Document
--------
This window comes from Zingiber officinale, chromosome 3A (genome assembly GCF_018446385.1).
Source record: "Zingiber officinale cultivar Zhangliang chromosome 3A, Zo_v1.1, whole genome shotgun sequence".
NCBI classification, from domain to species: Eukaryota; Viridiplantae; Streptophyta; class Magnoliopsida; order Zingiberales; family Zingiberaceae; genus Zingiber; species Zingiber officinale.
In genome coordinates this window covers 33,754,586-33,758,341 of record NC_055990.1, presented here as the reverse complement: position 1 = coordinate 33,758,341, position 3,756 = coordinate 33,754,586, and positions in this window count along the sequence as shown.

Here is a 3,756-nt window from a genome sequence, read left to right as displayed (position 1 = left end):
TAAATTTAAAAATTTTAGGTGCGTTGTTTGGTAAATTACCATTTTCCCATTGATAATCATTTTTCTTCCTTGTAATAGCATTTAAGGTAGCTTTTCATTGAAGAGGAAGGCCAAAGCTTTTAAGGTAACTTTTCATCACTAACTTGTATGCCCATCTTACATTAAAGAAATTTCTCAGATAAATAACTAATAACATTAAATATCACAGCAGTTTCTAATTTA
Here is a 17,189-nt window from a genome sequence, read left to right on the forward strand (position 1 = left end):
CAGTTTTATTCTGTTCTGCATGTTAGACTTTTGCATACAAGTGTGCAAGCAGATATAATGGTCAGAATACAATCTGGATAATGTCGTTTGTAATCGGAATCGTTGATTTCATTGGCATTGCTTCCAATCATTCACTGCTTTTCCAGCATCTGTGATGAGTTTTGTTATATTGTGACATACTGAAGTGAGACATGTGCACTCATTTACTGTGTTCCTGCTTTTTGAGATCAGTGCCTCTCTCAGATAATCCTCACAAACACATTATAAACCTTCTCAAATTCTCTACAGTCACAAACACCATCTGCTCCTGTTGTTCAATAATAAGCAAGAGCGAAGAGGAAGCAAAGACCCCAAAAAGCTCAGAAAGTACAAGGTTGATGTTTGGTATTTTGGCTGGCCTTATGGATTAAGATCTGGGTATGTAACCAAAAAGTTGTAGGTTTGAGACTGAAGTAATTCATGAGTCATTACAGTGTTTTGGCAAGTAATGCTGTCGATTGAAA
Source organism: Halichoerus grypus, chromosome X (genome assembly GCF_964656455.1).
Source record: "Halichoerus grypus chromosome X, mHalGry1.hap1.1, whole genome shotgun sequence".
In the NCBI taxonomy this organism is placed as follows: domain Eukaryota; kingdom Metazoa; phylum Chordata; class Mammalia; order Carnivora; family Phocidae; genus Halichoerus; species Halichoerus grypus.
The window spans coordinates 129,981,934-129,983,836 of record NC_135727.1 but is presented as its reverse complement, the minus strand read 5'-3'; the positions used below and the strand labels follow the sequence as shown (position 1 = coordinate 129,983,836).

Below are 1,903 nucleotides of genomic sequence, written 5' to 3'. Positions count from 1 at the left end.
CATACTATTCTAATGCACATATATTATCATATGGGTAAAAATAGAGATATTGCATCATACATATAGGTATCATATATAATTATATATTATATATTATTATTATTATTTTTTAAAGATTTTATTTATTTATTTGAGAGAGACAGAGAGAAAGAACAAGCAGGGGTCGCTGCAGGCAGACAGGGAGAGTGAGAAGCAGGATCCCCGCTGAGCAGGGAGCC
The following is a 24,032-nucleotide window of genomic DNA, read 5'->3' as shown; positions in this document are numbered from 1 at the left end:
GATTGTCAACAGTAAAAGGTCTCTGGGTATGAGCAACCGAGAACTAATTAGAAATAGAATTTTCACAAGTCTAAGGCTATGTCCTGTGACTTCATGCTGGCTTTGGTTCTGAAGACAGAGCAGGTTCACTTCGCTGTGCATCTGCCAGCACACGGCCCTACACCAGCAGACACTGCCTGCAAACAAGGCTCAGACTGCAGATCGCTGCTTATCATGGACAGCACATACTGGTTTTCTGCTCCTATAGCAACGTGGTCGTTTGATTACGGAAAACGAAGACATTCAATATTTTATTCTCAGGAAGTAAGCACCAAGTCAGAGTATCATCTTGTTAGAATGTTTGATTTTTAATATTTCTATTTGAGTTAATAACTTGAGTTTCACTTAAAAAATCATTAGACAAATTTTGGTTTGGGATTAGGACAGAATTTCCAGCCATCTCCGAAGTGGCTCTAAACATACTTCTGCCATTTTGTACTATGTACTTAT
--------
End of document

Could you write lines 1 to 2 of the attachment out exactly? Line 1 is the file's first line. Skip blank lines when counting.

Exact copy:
This window comes from Zingiber officinale, chromosome 3A (genome assembly GCF_018446385.1).
Source record: "Zingiber officinale cultivar Zhangliang chromosome 3A, Zo_v1.1, whole genome shotgun sequence".